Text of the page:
- Published on Wednesday, 18 April 2012 14:26
By Daniel Perez
UTEP News Service
The goal of The University of Texas at El Paso’s Opportunity Days conference on May 2 is to create a consensus among community leaders for economic development and social mobility within the Paso del Norte region and beyond, according to an event stakeholder.
Woody Hunt, chairman and CEO of Hunt Companies Inc. and a featured speaker at UTEP’s “Building Opportunity and Social Mobility through Collaboration: The El Paso Model” conference, recently discussed why he believes everyone who attends the event should get behind the effort that involves higher education, industry and global competitiveness.
Hunt said the concepts that will be shared during May 2 conference were born during a unique Opportunity Nation Summit conducted in fall 2011 in New York. It involved a cross section of the country’s thought leaders who traded ideas meant to give Americans a better shot at a brighter future.
The concepts introduced at the UTEP conference will be developed during the next three years to create an executable plan to promote El Paso as a place where high-level jobs are available.
“Higher education attainment is absolutely critical if we want a high quality of life,” Hunt said. “Today’s high incomes require a very competitive education. UTEP delivers that competitive education. The business community needs to buy into that concept and be very supportive of UTEP and our other higher education institutions.”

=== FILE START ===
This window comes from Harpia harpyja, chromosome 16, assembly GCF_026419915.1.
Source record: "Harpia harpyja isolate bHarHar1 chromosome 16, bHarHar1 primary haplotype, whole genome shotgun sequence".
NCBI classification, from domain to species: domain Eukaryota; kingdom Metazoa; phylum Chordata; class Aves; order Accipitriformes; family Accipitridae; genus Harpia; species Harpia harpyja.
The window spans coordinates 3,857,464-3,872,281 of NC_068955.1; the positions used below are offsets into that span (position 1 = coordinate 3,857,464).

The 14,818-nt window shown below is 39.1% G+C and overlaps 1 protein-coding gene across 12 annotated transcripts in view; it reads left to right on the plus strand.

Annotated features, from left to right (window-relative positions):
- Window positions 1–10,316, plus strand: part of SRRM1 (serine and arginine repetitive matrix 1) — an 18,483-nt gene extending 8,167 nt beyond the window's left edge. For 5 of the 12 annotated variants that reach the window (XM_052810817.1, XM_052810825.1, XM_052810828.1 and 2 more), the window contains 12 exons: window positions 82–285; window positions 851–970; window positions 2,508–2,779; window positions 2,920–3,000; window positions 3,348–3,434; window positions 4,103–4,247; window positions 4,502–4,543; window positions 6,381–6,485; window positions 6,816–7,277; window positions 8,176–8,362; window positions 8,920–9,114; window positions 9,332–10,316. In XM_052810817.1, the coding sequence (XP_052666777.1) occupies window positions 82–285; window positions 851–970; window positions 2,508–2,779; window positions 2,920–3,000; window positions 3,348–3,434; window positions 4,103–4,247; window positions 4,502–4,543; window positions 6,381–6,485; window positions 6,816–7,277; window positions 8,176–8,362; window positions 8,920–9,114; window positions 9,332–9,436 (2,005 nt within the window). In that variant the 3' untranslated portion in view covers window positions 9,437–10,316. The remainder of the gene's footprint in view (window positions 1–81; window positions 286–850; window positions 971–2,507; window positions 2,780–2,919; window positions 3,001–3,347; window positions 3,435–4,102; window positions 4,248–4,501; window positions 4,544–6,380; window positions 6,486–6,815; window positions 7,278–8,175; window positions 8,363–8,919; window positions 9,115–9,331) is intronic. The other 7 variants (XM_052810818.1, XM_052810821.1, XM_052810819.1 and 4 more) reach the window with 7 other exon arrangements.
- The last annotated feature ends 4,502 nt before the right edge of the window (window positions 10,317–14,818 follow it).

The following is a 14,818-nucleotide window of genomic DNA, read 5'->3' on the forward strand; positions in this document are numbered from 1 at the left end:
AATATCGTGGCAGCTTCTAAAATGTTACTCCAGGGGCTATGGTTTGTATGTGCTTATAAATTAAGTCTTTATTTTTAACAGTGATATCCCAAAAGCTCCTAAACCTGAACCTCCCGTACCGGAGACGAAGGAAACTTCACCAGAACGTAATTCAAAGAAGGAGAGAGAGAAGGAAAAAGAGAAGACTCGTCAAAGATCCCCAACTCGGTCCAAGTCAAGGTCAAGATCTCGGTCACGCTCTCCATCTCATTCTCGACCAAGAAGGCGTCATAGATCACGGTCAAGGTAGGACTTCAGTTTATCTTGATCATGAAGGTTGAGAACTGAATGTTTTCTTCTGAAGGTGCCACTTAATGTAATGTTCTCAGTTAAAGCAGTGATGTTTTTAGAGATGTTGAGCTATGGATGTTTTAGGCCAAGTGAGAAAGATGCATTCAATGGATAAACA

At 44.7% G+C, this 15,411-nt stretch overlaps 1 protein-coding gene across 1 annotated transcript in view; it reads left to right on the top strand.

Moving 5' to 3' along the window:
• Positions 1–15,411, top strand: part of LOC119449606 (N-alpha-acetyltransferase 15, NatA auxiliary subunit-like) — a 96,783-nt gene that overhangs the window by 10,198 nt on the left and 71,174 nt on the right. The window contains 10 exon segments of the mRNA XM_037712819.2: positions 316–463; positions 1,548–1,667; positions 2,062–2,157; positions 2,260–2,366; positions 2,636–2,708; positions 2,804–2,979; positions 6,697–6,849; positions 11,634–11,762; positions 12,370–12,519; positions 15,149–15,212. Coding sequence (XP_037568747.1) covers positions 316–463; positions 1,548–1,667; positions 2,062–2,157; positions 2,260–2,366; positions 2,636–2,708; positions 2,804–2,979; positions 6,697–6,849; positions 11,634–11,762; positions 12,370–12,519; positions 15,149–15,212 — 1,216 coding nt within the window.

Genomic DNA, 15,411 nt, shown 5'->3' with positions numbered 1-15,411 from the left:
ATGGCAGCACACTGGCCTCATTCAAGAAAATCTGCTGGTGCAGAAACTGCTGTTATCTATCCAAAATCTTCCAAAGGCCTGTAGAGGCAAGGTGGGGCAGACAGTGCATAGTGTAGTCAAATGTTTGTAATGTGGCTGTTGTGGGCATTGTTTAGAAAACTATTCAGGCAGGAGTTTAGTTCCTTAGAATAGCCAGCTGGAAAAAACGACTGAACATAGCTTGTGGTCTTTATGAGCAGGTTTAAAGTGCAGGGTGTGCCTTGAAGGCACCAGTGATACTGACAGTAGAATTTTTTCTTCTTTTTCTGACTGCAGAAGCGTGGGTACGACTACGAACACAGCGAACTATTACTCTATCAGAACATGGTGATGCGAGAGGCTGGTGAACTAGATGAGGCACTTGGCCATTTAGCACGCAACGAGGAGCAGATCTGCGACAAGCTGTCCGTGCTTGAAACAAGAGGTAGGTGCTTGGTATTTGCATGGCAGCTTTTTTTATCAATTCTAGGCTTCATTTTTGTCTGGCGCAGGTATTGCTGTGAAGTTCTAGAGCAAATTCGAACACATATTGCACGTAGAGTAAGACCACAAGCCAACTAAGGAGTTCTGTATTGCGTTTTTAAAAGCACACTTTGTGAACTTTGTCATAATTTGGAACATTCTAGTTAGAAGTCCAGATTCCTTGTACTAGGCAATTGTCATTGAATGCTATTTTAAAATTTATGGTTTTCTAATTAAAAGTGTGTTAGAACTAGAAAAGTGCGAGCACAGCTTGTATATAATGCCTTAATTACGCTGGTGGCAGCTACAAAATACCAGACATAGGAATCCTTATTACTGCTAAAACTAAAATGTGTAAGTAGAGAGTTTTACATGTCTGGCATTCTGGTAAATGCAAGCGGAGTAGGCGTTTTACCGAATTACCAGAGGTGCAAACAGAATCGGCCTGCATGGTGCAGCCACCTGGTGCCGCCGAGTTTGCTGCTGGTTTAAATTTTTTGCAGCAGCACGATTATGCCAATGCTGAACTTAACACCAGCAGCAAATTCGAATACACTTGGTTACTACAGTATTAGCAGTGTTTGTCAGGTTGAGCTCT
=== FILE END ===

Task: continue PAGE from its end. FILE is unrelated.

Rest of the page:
Opportunity Nation leaders selected UTEP as one of its 12 regional partners because they were impressed with the University’s successful “access and excellence” model and programs that provided students with the skills and training needed to take on tomorrow’s challenges.
Hunt, who will close the meeting with UTEP President Diana Natalicio, said it is up to industry to create complex, highly compensated jobs for college graduates to make the Paso del Norte region competitive in the global economy. He lamented the status quo where students learn skills in El Paso and leave for better paying jobs because that hurts the region’s economic and education levels.
The bottom line is that America cannot reach its potential unless every American can reach theirs, said Mark Edwards, Opportunity Nation executive director. He warned that the current situation will keep the United States from being as successful and competitive as it could be. The answer will require input and investments from every corner of society including all political persuasions, he said.
Edwards said a strong education and the right job opportunities will help future generations break the cycle of poverty that has trapped some families. He said some studies have showed that children born in Canada and various European countries have a better chance of improving their economic standing than their American peers.
“That’s not the American Dream that our parents taught us about,” he said.
UTEP Opportunity Days will culminate with “Pick Your Dream,” a campus open house on May 3 for about 7,500 fifth- and seventh-grade students from area school districts. The students will tour parts of campus and see various examples of the kind of work – and fun – that occurs at UTEP every day. It will include testimonials of successful UTEP alumni and activities that involve science, technology, engineering and math.
The purpose is to get the students to see themselves as college material who should begin to prepare mentally and academically for higher education – and that includes conversations at home with parents and guardians.
President Natalicio said she hopes the University experience excites the young visitors and raises their aspirations to attend college.
“If we can achieve that kind of goal, it will be a very successful day,” President Natalicio said. She later added that those students are like many UTEP students who went to the same elementary and secondary schools, who have achieved so much, and whose lives are totally changed by attending the University.